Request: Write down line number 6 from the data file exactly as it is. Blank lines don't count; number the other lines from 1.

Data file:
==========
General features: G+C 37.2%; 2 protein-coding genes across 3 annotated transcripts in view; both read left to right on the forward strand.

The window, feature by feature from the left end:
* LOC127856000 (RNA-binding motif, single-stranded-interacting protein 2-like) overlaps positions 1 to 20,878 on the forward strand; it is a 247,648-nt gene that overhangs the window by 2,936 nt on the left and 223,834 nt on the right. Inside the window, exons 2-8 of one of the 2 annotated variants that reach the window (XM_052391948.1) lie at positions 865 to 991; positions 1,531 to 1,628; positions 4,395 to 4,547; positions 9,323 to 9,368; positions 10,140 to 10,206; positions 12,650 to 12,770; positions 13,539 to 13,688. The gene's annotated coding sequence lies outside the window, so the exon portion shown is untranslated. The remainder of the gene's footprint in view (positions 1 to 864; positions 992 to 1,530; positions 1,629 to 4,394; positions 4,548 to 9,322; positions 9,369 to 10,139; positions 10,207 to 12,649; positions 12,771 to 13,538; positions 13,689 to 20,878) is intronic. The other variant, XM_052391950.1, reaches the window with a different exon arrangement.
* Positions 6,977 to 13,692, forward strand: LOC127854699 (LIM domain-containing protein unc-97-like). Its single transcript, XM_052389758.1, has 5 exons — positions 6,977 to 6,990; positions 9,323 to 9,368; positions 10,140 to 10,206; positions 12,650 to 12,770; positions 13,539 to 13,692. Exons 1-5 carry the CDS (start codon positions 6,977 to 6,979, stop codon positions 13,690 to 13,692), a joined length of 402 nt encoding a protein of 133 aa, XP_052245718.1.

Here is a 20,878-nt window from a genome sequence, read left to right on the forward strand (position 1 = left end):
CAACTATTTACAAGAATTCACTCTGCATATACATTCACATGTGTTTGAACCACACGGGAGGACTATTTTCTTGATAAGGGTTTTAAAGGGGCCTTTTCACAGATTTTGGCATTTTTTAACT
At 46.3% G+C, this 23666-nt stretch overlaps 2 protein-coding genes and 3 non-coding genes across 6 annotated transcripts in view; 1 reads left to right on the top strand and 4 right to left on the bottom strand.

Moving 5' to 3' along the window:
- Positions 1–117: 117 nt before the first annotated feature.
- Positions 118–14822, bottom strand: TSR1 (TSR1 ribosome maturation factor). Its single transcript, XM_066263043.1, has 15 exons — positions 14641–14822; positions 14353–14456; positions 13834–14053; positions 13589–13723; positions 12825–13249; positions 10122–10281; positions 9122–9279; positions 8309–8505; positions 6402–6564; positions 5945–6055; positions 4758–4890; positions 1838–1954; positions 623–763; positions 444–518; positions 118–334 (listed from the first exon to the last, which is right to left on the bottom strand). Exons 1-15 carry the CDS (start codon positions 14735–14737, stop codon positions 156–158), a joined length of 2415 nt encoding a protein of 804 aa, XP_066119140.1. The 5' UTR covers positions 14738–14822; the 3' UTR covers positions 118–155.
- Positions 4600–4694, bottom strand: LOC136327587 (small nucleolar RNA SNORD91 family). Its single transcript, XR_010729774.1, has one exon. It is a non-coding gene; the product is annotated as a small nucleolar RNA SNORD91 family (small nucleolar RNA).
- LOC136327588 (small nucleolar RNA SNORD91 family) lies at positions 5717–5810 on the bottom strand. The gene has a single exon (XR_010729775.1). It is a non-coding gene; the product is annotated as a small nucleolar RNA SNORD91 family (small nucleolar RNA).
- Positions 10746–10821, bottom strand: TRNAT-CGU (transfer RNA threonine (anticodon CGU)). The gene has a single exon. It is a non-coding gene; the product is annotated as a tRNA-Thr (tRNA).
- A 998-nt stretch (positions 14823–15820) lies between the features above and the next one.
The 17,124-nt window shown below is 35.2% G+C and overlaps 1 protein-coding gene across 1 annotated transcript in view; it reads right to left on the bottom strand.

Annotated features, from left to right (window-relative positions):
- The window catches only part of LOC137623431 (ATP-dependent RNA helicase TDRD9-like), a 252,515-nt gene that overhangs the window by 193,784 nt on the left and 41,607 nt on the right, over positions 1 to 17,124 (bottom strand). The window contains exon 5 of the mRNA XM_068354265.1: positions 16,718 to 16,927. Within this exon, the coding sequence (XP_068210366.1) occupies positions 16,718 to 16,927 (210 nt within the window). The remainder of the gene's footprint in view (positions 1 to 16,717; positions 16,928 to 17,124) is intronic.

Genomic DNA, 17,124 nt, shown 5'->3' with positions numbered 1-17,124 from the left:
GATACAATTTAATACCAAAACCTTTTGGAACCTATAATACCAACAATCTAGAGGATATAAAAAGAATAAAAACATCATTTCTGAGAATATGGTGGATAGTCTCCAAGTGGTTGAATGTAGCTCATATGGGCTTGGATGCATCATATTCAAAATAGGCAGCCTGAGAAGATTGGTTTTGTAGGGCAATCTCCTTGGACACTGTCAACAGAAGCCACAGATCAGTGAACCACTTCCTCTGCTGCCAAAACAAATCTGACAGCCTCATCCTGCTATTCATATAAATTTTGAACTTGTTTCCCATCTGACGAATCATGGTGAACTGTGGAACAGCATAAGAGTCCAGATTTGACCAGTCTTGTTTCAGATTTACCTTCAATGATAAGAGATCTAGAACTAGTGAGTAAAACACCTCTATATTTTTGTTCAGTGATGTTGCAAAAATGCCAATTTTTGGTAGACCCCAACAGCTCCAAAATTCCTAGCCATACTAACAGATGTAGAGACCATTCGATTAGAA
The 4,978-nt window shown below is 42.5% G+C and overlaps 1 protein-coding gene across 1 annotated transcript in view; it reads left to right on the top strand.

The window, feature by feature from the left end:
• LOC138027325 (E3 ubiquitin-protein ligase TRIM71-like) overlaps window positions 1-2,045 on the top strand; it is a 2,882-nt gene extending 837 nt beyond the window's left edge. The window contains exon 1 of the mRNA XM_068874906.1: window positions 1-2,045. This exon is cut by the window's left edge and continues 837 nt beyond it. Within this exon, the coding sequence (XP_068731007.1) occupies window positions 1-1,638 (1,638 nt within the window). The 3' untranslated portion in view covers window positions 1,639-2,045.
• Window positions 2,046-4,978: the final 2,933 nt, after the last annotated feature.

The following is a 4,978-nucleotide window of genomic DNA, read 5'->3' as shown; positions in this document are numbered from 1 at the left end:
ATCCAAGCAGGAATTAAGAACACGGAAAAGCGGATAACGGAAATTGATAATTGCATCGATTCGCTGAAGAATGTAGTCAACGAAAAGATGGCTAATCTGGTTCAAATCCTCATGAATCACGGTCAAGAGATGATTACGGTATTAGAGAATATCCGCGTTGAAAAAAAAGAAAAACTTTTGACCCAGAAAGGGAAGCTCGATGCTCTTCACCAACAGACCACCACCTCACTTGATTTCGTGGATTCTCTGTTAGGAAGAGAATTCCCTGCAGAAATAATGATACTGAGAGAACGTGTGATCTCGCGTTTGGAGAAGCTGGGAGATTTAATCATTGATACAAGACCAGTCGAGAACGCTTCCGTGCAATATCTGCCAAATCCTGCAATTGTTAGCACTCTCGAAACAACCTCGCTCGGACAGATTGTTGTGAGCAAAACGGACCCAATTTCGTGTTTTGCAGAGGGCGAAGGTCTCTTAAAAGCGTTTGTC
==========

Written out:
CAACTATTTACAAGAATTCACTCTGCATATACATTCACATGTGTTTGAACCACACGGGAGGACTATTTTCTTGATAAGGGTTTTAAAGGGGCCTTTTCACAGATTTTGGCATTTTTTAACT